Church Avenue-based non-profit CAMBA recently launched its “You Can Van” in partnership with the Department of Homeless Services (DHS), which will allow the organization to target areas of Brooklyn where people are at imminent risk of losing their homes, possibly entering City shelters.
“DHS is excited to collaborate with our community partners in exploring new, innovative approaches aimed at combating homelessness before it even begins” said DHS Commissioner Gilbert Taylor in a statement.
Made possible with a private grant given by the Durst Family Foundation, the van is an RV, outfitted with computers, Wi-Fi, and private office space.
CAMBA’s HomeBase program, which was established in 2004, will be working specifically with the new van as a way to facilitate outreach. “We thought people would be lined up once they heard we had money, but that was not true. So marketing and outreach has been important,” explains the head of HomeBase, Melissa Mowery.
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Mowery first got the idea for the RV about five years ago, and has been working to make it a reality ever since.
“With the Van, people can walk out their door and hear about our services. And we can start providing services right away, right there. It makes a big difference,” says Mowery.
Housing counselors and specialists are on board the van to provide assessment for shelter risk, intensive case management services, housing assistance and community-based program referrals such as legal services and benefits advocacy. CAMBA Legal Services staff is available to help with housing court issues, negotiations with landlords and other services that help clients stabilize their housing.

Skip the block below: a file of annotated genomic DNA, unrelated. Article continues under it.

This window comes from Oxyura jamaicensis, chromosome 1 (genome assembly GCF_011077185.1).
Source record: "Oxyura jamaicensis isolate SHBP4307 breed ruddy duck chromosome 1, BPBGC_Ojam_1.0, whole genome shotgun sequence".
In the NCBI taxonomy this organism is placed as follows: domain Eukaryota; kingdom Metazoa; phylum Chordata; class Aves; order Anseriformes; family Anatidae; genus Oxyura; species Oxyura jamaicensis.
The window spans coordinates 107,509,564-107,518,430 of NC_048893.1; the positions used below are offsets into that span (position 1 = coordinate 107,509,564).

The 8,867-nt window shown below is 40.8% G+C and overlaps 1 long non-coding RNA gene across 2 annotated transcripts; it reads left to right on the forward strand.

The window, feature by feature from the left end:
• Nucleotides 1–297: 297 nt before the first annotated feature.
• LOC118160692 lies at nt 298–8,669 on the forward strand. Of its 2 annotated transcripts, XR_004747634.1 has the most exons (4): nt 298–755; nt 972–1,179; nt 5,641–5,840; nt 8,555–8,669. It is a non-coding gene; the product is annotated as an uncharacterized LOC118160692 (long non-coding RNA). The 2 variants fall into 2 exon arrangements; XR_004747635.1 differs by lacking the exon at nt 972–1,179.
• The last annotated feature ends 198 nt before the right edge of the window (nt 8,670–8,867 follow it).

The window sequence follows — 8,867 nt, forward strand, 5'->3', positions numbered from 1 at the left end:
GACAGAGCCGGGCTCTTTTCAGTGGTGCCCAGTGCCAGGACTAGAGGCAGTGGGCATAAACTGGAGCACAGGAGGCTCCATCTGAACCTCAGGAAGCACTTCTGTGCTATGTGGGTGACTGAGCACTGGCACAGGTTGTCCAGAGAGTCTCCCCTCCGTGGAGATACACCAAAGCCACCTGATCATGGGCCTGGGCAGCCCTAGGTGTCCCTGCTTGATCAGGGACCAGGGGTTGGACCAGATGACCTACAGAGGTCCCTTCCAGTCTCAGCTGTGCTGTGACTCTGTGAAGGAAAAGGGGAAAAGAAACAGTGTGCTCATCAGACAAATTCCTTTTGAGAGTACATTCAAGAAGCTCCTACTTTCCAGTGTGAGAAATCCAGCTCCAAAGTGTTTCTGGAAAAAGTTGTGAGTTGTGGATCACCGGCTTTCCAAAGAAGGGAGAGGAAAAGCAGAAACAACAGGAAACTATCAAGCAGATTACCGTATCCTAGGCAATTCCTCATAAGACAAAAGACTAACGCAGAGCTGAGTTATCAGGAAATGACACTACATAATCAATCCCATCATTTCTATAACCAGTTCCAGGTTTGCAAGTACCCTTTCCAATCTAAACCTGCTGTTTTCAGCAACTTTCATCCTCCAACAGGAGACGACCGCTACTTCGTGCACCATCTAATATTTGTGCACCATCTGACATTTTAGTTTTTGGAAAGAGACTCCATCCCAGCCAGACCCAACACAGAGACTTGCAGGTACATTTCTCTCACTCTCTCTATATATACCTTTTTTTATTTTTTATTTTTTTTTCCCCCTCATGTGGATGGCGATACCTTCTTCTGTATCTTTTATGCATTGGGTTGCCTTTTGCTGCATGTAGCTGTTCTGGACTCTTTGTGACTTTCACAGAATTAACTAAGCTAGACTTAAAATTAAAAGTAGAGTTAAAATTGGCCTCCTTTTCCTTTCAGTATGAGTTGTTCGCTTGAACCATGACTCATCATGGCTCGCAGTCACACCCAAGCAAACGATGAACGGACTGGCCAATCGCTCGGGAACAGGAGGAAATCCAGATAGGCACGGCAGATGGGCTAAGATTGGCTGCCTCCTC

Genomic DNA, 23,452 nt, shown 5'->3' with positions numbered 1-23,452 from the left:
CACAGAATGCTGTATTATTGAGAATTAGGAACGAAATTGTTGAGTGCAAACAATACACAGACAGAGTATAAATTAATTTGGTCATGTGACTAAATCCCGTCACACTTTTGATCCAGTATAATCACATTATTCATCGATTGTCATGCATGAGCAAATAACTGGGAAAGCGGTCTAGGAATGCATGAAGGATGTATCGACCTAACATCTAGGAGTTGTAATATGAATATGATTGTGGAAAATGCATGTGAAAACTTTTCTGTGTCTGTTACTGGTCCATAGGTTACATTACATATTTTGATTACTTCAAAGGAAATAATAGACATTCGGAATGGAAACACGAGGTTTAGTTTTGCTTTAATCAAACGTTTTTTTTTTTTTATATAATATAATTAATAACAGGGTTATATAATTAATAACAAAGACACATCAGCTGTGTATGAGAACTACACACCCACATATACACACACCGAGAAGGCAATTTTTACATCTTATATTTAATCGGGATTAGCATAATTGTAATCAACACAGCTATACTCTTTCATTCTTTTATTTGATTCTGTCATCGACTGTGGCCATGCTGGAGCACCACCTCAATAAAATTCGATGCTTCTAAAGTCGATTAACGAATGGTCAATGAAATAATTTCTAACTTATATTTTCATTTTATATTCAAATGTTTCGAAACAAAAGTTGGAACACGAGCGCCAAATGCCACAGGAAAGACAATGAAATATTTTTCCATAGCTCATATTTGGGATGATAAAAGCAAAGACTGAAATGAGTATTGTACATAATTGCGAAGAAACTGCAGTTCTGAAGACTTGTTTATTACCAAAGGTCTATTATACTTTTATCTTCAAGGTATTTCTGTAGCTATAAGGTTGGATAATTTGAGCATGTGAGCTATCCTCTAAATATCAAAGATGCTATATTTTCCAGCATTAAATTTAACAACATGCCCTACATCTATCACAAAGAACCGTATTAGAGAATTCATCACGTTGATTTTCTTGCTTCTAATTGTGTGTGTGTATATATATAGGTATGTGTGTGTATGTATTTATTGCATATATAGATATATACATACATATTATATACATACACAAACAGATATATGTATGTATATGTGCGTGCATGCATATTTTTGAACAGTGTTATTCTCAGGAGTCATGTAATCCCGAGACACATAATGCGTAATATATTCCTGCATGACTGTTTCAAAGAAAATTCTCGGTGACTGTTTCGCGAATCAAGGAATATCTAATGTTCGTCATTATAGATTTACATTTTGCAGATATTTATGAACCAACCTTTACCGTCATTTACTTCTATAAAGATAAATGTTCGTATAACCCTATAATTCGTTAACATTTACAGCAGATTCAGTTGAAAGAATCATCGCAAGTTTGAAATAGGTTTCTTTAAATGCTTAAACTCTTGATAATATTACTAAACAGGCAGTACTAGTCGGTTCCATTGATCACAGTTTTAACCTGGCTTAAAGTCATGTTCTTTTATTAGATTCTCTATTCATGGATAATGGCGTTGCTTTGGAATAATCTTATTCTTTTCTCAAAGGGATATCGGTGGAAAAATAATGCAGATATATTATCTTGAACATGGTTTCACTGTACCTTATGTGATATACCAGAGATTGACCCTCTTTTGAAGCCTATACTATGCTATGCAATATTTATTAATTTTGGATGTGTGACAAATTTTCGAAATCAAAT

CAMBA is also using the You Can Van in conjunction with new mapping technology that integrates court-based housing data to identify areas with high concentrations of people at risk of becoming homeless due to eviction.
“This new technology has greatly reduced the amount of work we had to do to reach people,” says Mowery. Previously, CAMBA would get a spreadsheets from the Brooklyn Housing Court and would have to go through upwards of 5,000 names to figure out who might need help in areas CAMBA covers, then they would send out mailings. “It would take a month from the time we received the data to the point when something was mailed out,” says Mowery.
Now HomeBase can go directly to areas where people need help. Initially, the You Can Van is serving areas in Bedford-Stuyvesant, where evictions are rampant.
“These innovative new strategies will help address the homeless crisis. Keeping vulnerable families and individuals in their homes – and out of expensive homeless shelters – is far more cost-effective for tax-payers and much less destructive for families,” said Joanne M. Oplustil, President and CEO of CAMBA.